“What’s the point of having a house like this if you don’t entertain?” asks Vin Roberti as he peruses the finishing touches on the dining table in his Dumbarton Street salon — the selling point of the 1860s Greek Revival residence he has completely restored.
The room is the first thing visitors see when they enter the nearly 2,500-square-foot home that he, his wife Amy and their toddler daughter, Brette, moved into last fall.
Their Valentine’s Day dinner for 24 guests and clients (Roberti is a high-profile lobbyist) was a perfect debut for the salon, which boasts two fireplaces and a 1901 chandelier from the Waldorf-Astoria.
Architect Christian Zapatka likes the salon’s French chic. He calls the discreet portal leading to the kitchen “the Marie Antoinette door.”
Zapatka encouraged Roberti’s purchase of the home and oversaw its renovations, including the reconfiguration of the backyard, where a pristine lap pool is at the ready for the warmer months.
The house is on this year’s Georgetown House Tour, mainly because of its suitability for dinner parties — a dying custom in Georgetown, but back on the upswing, according to co-chairs Hannah Isles and Kelly Stavish. The 2018 event is scheduled for Saturday, April 28, with the Patrons Party on Wednesday, April 25.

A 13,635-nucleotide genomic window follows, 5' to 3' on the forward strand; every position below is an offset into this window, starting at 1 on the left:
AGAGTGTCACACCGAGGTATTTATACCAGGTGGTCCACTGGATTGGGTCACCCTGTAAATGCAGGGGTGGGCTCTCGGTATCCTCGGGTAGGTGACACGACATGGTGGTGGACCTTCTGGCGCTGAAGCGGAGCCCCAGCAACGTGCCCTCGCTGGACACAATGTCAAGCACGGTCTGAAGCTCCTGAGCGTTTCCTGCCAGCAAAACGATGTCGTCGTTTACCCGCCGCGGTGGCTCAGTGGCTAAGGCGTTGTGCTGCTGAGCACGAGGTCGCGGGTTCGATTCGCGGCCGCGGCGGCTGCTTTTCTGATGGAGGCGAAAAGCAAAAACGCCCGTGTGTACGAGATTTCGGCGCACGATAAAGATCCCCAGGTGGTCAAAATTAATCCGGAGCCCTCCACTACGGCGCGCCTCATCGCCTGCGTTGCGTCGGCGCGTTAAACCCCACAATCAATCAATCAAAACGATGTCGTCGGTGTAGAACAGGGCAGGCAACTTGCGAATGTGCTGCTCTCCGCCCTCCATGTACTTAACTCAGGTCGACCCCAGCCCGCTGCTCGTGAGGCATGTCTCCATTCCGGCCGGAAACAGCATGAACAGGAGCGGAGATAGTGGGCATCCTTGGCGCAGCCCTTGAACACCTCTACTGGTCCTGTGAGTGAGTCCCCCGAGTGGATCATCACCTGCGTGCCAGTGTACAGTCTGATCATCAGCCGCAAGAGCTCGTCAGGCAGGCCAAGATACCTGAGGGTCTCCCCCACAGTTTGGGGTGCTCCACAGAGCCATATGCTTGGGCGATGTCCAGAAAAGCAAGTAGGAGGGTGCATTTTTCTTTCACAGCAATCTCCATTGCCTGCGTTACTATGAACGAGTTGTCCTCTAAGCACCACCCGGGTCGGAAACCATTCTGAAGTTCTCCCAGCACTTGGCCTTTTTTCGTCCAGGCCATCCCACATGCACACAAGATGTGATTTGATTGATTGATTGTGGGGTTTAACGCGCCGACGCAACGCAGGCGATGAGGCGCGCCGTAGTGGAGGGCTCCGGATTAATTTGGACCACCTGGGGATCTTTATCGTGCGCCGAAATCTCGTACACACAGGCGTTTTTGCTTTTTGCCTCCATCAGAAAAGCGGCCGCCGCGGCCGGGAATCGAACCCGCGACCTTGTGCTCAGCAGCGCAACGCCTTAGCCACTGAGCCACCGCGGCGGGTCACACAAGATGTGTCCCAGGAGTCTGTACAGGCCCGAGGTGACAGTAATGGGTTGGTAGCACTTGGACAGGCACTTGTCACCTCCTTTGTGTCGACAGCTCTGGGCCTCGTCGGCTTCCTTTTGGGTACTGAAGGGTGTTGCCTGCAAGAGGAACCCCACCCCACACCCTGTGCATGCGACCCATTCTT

Entertaining comes easy to the Robertis. What’s more, it’s part of their love story.
They met at a gathering hosted by fellow uber-lobbyist and entertainer par excellence Tony Podesta. Today, the two are just passing along the good vibes to others. “I often tell Tony I should send him the bills,” Roberti jokes.
He explains he wanted his house to be part of the tour to showcase the work of his friend, Zapatka, but many of its features, notably the art collection, are Roberti signatures.His love of photography is present in his other homes in Connecticut and New York, where he was appointed to the board of contemporary art museum MoMa PS1 by Mayor Bill de Blasio in 2013.
Roberti proudly shows me black-and-white prints in his kitchen, and a prized photograph of Kate Moss. (I was impressed that a Washington lobbyist would even knew who Moss is, much less have a photo of her in his powder room.)
These are just a few of the surprises visitors will encounter on this year’s tour. Every home will be presented as if prepared for a dinner party, so visitors can get a sense of the Georgetown flair for “tablescaping” — setting a table to “wow” guests.
“Too matchy is boring, and not in good taste,” explains master tablescaper Marie Daage. “If you set your table to match the curtains, the flowers and the room, it’s not chic.”
I stopped by her appearance at A Mano on Wisconsin Avenue to learn more about “La haute couture de la table.”
For decades, Daage’s family has been at the center of creating hand-painted porcelain. Daage works with Limoges to design plates and dinnerware from her palette of 50 colors, which she mixes in the most original ways.
She likens tablescaping to the art of dressing: it should be personal, imaginative and fun. So you want to wear those leopard-print shoes with a green dress? Go for it, just like she whips up a tablescape with purple chargers under grey and ivory dessert dishes.